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Android Cupcake Served to T-Mobile G1 Users

Google G1 Android smartphone

Android fans are in for a sweet treat today as Google and partners in the open-source mobile operating system begin releasing its first major, codenamed "Cupcake".

But there's more to the release that simply doling out new features to users: It's an effort to keep pace with the stiff competition in an increasingly competitive smartphone market.

While Google has improved Android several times since it came out in the fall of 2008, Cupcake -- which bumps the software's version to 1.5 -- marks the platform's first significant upgrade.

Though developer have been playing around with the Cupcake 1.5 software developer kit since April, today marks the official beginning of the push of the upgrade to Android handsets, namely the HTC T-Mobile G1.

T-Mobile, which currently sells the only Android-based phone in the U.S., said in a statement that updates would be sent randomly to users beginning at the end of the week.

"We expect everyone will have their update by the end of May," it said.

The update comes at a time when competitors are also enhancing their operating systems and gearing up for signature product launches this summer. Research In Motion (NASDAQ: RIMM) just finished tweaking the BlackBerry operating system to support touchscreens and speedier browsing, while Apple (NASDAQ: AAPL) is poised to release iPhone OS version 3.0, with a slew of enhancements. Palm, meanwhile, is readying its new mobile platform, webOS, to coincide with debut of its upcoming Pre smartphone.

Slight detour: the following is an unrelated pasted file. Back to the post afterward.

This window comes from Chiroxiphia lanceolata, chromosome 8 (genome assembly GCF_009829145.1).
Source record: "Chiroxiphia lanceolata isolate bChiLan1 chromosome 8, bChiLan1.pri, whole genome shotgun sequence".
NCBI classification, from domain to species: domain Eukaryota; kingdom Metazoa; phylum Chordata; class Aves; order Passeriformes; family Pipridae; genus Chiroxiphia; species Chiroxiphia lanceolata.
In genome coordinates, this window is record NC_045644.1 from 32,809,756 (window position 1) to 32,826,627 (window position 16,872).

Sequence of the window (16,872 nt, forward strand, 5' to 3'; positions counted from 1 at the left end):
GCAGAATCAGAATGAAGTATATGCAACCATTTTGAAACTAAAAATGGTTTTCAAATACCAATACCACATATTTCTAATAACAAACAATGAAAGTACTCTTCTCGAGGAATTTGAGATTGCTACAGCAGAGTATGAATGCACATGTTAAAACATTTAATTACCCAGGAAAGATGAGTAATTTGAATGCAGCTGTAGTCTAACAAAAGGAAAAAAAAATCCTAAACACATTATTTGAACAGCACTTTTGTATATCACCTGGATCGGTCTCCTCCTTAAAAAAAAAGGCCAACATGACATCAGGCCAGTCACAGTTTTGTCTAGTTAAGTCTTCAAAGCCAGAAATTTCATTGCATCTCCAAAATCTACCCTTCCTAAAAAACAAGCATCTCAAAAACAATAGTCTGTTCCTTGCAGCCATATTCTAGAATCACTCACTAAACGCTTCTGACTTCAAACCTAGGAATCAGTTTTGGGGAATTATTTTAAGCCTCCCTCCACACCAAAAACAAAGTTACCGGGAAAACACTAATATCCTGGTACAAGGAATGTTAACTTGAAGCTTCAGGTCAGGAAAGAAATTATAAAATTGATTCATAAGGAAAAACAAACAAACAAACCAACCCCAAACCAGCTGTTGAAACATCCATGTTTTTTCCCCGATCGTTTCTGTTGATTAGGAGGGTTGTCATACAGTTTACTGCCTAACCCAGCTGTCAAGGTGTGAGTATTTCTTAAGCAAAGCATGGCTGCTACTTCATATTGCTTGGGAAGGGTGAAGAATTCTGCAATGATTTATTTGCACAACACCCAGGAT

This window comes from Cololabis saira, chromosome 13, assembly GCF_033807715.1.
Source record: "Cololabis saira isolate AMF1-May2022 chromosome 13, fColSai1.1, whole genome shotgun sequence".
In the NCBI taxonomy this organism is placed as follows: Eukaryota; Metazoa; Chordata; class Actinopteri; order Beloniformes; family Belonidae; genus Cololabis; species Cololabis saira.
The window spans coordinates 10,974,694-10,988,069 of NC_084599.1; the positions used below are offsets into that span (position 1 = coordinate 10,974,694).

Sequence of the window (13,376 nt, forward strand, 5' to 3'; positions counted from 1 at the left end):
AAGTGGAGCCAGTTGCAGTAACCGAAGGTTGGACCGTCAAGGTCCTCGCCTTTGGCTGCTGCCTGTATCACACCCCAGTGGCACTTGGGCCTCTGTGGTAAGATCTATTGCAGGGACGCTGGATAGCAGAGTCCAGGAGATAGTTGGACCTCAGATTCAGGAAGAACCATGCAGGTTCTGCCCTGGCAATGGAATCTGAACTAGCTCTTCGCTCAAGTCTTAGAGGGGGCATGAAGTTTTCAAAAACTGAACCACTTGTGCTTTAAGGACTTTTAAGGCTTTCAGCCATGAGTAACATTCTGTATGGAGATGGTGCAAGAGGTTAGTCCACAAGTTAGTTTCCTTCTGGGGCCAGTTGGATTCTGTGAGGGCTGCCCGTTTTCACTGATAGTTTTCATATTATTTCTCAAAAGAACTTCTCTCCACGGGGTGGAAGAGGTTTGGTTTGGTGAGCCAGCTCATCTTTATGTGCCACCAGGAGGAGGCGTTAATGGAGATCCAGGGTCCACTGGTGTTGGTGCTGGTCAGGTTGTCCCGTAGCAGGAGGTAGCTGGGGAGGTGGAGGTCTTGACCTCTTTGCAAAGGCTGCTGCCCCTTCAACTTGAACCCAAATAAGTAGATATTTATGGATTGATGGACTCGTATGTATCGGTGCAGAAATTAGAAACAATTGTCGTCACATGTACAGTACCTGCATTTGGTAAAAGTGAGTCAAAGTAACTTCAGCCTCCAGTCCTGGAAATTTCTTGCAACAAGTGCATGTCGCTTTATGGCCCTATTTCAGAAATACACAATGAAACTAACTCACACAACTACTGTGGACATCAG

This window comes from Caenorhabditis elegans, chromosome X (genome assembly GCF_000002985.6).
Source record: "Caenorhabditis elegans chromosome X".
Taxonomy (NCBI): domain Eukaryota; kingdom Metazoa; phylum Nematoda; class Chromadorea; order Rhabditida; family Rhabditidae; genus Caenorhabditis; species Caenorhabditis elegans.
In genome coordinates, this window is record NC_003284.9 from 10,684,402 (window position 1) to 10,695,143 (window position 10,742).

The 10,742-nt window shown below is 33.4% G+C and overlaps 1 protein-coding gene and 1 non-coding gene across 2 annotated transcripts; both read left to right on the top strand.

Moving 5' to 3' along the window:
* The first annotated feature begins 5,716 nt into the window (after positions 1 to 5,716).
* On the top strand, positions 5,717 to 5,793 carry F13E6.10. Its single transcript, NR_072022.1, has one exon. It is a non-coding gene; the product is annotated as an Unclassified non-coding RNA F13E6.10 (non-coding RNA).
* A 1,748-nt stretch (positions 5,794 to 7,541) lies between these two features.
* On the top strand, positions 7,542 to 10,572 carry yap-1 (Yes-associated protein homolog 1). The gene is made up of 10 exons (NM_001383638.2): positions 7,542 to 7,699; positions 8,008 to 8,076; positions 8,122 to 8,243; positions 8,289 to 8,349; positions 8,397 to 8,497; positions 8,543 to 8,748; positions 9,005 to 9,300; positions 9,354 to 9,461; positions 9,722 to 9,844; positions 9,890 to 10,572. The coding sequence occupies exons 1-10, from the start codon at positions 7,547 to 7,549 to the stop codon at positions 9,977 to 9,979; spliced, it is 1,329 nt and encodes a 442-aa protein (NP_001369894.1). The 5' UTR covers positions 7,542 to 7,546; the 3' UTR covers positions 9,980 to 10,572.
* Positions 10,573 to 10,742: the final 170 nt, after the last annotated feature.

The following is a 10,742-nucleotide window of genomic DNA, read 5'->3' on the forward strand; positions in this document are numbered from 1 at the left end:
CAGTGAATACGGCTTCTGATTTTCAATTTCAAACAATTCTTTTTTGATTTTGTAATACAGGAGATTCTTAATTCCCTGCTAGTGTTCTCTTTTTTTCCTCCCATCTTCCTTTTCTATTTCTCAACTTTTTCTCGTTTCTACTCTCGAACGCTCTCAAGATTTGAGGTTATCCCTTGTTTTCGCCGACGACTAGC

With competitors offering (or expected to offer) features like on-screen keyboards, desktop widgets, advanced multimedia support and real-time updates, it's likely no wonder that Android's developers have been working to bring similar enhancements to their software.

Key features of the 1.5 upgrade include speech recognition tools, a virtual keyboard, video upload support for YouTube and support for live data feeds and live folders, which store real-time updates without having to open an application.

But the secret ingredient of Cupcake may be that it will support a wide range of phone designs, which should make developers and carriers happy.

One of those carriers is T-Mobile, which recently saw theG1 surpass 1 million in sales . With that milestone under its belt, the carrier is preparing to add a slew of Android handsets later this summer, according to reports.

Meanwhile, reports are also circulating that Samsung is leapfrogging over Cupcake to version 2.0 of the software -- codenamed "Donut" -- for its upcoming Android handsets due out this year. Samsung declined to comment on the issue.

Cupcake may also help further Android in other ways: At least some analysts believe that developers, carriers and handset makers have been waiting for updates of the software before committing to devices or applications.

The G1 may have been rushed to market before the majority of developers, carriers and handset makers were completely comfortable with the Android platform as it existed six months ago, which resulted in the long lag time between the G1 and other products, Gold said.

Google did not respond to queries for comment by press time.